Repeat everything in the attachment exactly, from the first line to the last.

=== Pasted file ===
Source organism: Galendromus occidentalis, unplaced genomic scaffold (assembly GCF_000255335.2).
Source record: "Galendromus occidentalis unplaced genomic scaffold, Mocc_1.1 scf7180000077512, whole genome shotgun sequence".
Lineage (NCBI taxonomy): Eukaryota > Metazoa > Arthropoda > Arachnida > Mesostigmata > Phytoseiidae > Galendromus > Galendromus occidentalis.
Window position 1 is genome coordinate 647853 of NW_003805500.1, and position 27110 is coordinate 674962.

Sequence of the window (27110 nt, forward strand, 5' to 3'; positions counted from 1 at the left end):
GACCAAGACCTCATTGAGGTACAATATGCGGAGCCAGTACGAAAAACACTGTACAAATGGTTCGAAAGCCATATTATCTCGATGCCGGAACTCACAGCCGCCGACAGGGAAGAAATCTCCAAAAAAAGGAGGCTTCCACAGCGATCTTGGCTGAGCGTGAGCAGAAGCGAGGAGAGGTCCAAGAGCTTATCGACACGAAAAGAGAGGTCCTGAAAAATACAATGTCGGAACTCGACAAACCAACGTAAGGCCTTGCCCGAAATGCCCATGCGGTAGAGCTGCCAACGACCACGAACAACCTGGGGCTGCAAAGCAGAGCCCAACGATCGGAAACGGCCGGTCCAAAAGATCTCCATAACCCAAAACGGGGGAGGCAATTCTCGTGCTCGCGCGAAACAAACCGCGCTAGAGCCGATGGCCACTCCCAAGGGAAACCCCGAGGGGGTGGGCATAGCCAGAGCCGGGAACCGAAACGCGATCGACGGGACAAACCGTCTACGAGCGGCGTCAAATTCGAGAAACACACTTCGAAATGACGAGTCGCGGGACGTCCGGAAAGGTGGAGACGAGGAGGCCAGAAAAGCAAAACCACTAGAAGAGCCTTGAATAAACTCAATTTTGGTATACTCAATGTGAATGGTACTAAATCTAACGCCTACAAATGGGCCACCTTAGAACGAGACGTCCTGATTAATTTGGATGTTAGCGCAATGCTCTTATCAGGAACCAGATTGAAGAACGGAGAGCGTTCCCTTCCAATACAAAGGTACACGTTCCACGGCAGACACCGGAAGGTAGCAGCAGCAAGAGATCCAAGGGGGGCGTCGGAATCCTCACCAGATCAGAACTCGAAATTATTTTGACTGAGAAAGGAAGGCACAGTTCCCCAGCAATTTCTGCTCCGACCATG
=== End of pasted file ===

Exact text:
Source organism: Galendromus occidentalis, unplaced genomic scaffold (assembly GCF_000255335.2).
Source record: "Galendromus occidentalis unplaced genomic scaffold, Mocc_1.1 scf7180000077512, whole genome shotgun sequence".
Lineage (NCBI taxonomy): Eukaryota > Metazoa > Arthropoda > Arachnida > Mesostigmata > Phytoseiidae > Galendromus > Galendromus occidentalis.
Window position 1 is genome coordinate 647853 of NW_003805500.1, and position 27110 is coordinate 674962.

Sequence of the window (27110 nt, forward strand, 5' to 3'; positions counted from 1 at the left end):
GACCAAGACCTCATTGAGGTACAATATGCGGAGCCAGTACGAAAAACACTGTACAAATGGTTCGAAAGCCATATTATCTCGATGCCGGAACTCACAGCCGCCGACAGGGAAGAAATCTCCAAAAAAAGGAGGCTTCCACAGCGATCTTGGCTGAGCGTGAGCAGAAGCGAGGAGAGGTCCAAGAGCTTATCGACACGAAAAGAGAGGTCCTGAAAAATACAATGTCGGAACTCGACAAACCAACGTAAGGCCTTGCCCGAAATGCCCATGCGGTAGAGCTGCCAACGACCACGAACAACCTGGGGCTGCAAAGCAGAGCCCAACGATCGGAAACGGCCGGTCCAAAAGATCTCCATAACCCAAAACGGGGGAGGCAATTCTCGTGCTCGCGCGAAACAAACCGCGCTAGAGCCGATGGCCACTCCCAAGGGAAACCCCGAGGGGGTGGGCATAGCCAGAGCCGGGAACCGAAACGCGATCGACGGGACAAACCGTCTACGAGCGGCGTCAAATTCGAGAAACACACTTCGAAATGACGAGTCGCGGGACGTCCGGAAAGGTGGAGACGAGGAGGCCAGAAAAGCAAAACCACTAGAAGAGCCTTGAATAAACTCAATTTTGGTATACTCAATGTGAATGGTACTAAATCTAACGCCTACAAATGGGCCACCTTAGAACGAGACGTCCTGATTAATTTGGATGTTAGCGCAATGCTCTTATCAGGAACCAGATTGAAGAACGGAGAGCGTTCCCTTCCAATACAAAGGTACACGTTCCACGGCAGACACCGGAAGGTAGCAGCAGCAAGAGATCCAAGGGGGGCGTCGGAATCCTCACCAGATCAGAACTCGAAATTATTTTGACTGAGAAAGGAAGGCACAGTTCCCCAGCAATTTCTGCTCCGACCATG